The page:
New Jerseyans might not agree on whether a popular breakfast sandwich should be called pork roll or Taylor Ham, but when it comes to pumping their own gas, the message is clear: almost three-quarters of them don’t want anything to do with it, according to a new Rutgers-Eagleton poll.
Despite a new bill that was introduced earlier this week by state lawmakers that would allow the option for self-service gas in New Jersey, only 5 percent of those polled were unsure of whether they wanted the change while an overwhelming 73 percent of residents said they prefer having their gas pumped for them and only 22 percent said the opposite.
“There is apparently one thing all New Jerseyans can agree on nowadays and that’s the time-honored Jersey tradition of having your gas pumped for you,” said Ashley Koning, an assistant research professor and director of the Eagleton Center for Public Interest Polling at Rutgers University–New Brunswick. “But let’s also remember that this single survey question does not reflect the full debate and complexities of the moment that include a global pandemic, an employment crisis, and now an oil crisis. Context plays a crucial role in public opinion. A large majority wants full service in the Garden State, but this preference does not mean automatic opposition to a self-serve option.”
Support for having gas pumped is widespread, but there are some notable demographic differences. Partisans of all stripes prefer full service, though to varying degrees: Democrats are most likely to prefer having their gas pumped for them (82 percent), followed by Independents (70 percent) and Republicans (64 percent).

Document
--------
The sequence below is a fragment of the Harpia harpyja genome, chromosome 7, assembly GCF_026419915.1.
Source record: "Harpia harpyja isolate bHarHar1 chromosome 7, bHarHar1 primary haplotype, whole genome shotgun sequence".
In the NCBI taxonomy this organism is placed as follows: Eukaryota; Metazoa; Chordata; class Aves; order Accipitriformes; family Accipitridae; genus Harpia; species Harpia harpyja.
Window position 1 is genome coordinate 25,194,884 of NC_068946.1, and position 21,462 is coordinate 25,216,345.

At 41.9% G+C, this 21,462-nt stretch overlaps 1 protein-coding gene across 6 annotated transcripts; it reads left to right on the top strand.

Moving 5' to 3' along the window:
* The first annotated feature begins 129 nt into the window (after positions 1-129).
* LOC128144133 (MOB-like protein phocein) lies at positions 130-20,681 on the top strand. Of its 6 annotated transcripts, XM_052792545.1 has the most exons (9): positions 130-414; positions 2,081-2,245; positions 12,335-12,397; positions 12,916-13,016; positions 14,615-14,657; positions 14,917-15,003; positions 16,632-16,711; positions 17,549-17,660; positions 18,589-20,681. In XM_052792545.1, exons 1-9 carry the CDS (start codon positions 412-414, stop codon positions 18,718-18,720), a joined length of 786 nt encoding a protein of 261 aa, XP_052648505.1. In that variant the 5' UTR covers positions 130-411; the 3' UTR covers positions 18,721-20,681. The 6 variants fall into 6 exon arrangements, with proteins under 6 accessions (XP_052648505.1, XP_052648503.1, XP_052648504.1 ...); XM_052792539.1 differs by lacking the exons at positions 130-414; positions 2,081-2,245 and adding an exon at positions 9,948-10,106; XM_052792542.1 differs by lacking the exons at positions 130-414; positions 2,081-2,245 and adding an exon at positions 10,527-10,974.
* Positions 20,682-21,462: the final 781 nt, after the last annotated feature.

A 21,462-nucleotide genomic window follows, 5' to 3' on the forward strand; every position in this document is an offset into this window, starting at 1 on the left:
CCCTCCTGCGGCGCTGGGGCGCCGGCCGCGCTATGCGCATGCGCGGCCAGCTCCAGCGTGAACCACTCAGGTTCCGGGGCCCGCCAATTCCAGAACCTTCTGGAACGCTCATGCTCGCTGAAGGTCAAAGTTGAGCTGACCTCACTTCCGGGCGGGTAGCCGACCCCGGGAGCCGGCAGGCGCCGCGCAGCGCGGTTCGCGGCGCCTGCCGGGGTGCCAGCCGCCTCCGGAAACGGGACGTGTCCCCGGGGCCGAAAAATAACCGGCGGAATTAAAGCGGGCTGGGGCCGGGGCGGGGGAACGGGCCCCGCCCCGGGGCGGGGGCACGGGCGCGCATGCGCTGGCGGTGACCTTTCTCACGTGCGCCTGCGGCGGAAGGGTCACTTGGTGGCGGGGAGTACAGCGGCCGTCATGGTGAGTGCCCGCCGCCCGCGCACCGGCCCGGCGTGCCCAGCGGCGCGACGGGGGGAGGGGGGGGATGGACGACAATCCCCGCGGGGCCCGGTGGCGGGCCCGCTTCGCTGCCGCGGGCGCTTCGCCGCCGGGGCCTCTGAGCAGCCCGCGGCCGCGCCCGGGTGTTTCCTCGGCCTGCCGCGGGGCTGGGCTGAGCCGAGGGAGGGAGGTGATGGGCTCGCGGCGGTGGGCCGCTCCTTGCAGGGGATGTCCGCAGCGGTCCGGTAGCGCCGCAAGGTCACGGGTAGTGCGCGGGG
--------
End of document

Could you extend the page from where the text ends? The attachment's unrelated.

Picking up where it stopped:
While large majorities of racial and ethnic groups prefer having their gas pumped for them, white residents (30 percent) are about twice as likely as Black residents (15 percent) and Hispanic residents (17 percent) to say they prefer pumping their own.
Those in the lowest income bracket are the most likely to prefer full service (83 percent); those in higher income brackets are about one-and-a-half to two-and-a-half times more likely than those in households making under $50,000 annually to say they prefer self-service.
People who live in urban areas like Newark and Trenton are the most likely to say they prefer having their gas pumped for them – 82 percent, compared to 11 percent who prefer self-service. About a quarter of those living in every other region say they prefer to pump their own gas.
The largest disparity in gas pumping preferences is between men and women. Eighty-seven percent of women – the highest of any demographic group – prefer to have their gas pumped for them, compared to 55 percent of men; conversely, 37 percent of men prefer to pump their own gas, compared to just 11 percent of women.
“Call it a gender gas gap, if you will,” said Jessica Roman, a research associate with the Eagleton Center for Public Interest Polling at Rutgers University–New Brunswick. “We often talk about inclement weather and gasoline smell when it comes to some of the drawbacks of self-service, but there are also significant gender-related issues, like feelings of safety, that could be driving this wedge.”
Results are from a statewide poll of 1,044 adults contacted by live interviewers on landlines and cell phones from February 25 – March 4. The full sample has a margin of error of +/- 3.5 percentage points.
The full report is available on the Eagleton Poll's website.